Chairman of the board of directors of the Automobile Industry Federation (FEBIAC), Thierry van Kan presents his view of the mobility of tomorrow. He is categorical: the city and the car are not incompatible, provided we draw on a comprehensive vision of mobility.
More and more big cities are reviewing their approach to mobility and leaving behind the “everything with the car” model inherited from the 60s. What place will the car have in it?
“We are currently observing a migration to cities, which are going to become very big cities. In this context, the mobility trend is to prioritise multi-modal transport, in which the everything with the car concept will be definitively abandoned, but without simultaneously jeopardising individual mobility. The car will still have its place in the city. The real question is to know which cars the public authorities want to see in the urban area. I think we will evolve towards smaller and perhaps less pollutant vehicles. But we will have to legislate on this. We are also going to evolve towards other uses, like the shared car, for example, and in the more distant future, the autonomous car. ”
Isn’t the shared car a threat for the automobile industry, which risks seeing its sales fall?”
“Not at all. The situation is similar to that of the car hire market. This actually already represents 10% of automobile production in Europe and the U.S. The shared car is an extrapolation of the hire market. For the moment, this market is mainly focused on small cars. In the future, the offer will be extended to other vehicles such as shared (and even autonomous) minibuses, for example. ”
Where does Belgium stand with respect to the use of own cars? You get the impression that the sale of electric cars isn’t really taking off here.
“Our country is clearly behind its European neighbours. But is that so important? Today, the electric car is still expensive and offers quite low autonomy. The technology hasn’t yet been perfected and I can understand why people are hesitant. Furthermore, another problem is the absence of political vision. If the authorities today gave a clear signal that Belgium is specifically going to encourage the use of electric cars in town, electricians would rush to install charging terminals (at their own cost). But we are still waiting for this signal.”
Isn’t there an alternative to the electric car?
“In my view, the ecological cars we have today are only interim solutions. The real electric car will be a vehicle that doesn’t need to be charged after a few hours. The car of tomorrow will use fuel batteries and will run on hydrogen.”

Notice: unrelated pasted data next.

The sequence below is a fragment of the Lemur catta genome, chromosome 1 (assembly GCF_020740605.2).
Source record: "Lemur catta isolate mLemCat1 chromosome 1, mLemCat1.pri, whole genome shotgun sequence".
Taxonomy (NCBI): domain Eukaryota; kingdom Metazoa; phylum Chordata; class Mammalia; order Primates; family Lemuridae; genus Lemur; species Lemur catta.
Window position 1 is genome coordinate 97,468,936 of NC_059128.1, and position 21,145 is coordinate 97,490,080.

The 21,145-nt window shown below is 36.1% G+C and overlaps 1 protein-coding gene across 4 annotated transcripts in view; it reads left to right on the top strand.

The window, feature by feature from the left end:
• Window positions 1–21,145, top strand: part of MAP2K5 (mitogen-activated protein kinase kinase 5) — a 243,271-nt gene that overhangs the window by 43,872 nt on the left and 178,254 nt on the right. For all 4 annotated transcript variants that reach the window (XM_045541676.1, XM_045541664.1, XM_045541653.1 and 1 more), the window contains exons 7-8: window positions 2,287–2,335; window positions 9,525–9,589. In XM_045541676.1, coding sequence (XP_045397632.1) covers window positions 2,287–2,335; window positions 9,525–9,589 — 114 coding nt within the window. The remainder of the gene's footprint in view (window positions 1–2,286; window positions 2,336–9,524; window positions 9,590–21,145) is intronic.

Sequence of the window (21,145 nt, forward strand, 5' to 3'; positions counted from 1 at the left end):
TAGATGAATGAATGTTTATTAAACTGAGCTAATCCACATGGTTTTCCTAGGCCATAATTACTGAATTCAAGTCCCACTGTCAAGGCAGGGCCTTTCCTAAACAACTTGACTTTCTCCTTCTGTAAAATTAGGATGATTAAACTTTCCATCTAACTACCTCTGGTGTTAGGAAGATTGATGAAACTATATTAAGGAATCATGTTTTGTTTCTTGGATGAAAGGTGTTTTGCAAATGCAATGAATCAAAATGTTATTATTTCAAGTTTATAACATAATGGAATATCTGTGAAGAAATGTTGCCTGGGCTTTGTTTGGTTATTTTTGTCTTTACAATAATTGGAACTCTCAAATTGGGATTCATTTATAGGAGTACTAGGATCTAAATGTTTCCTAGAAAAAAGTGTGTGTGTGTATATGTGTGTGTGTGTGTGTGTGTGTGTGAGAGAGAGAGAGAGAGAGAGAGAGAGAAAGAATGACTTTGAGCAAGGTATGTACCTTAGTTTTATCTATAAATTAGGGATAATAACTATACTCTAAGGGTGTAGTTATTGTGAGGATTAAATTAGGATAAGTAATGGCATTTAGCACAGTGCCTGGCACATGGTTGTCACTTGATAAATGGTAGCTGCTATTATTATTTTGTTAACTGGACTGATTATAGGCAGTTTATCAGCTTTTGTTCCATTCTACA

Do the new technologies imply new infrastructure needs?
“Of course. Today we have to anticipate the needs that will materialise in 10 or 15 years. At the same time, we won’t avoid a huge debate on the organisation of public areas. What is the best location for office space? How do we best organise the mix between housing and work space? Its a huge and highly complex job.
Is the automobile industry consulted about these issues?
“Absolutely, and we hope to actively contribute to improved mobility. We have been backing multi-modal mobility for 20 years. It is fashionable to doubt the automobile sector’s legitimacy in the mobility debate. However, we have everything to gain from an improvement of the situation. Deteriorating mobility remains the automobile industry’s worst enemy, because users no longer invest in their car. Why buy a new car if it’s just to get stranded in interminable jams?”
What points do you wish to draw attention to in order to improve the mobility offer?
“Our vision is one of intermodality. To implement this model, investment must be made in car park infrastructures in the city, at city entry points and also at public transport departure points. Currently, our automobile fleet is increasing by 50,000 vehicles a year. If we calculate a space occupation of 5 metres per vehicle, this represents 250 kilometres of parking spaces to create every year. We are a long way away from that. But a vehicle going round and round to find a parking space adds to the traffic jams.”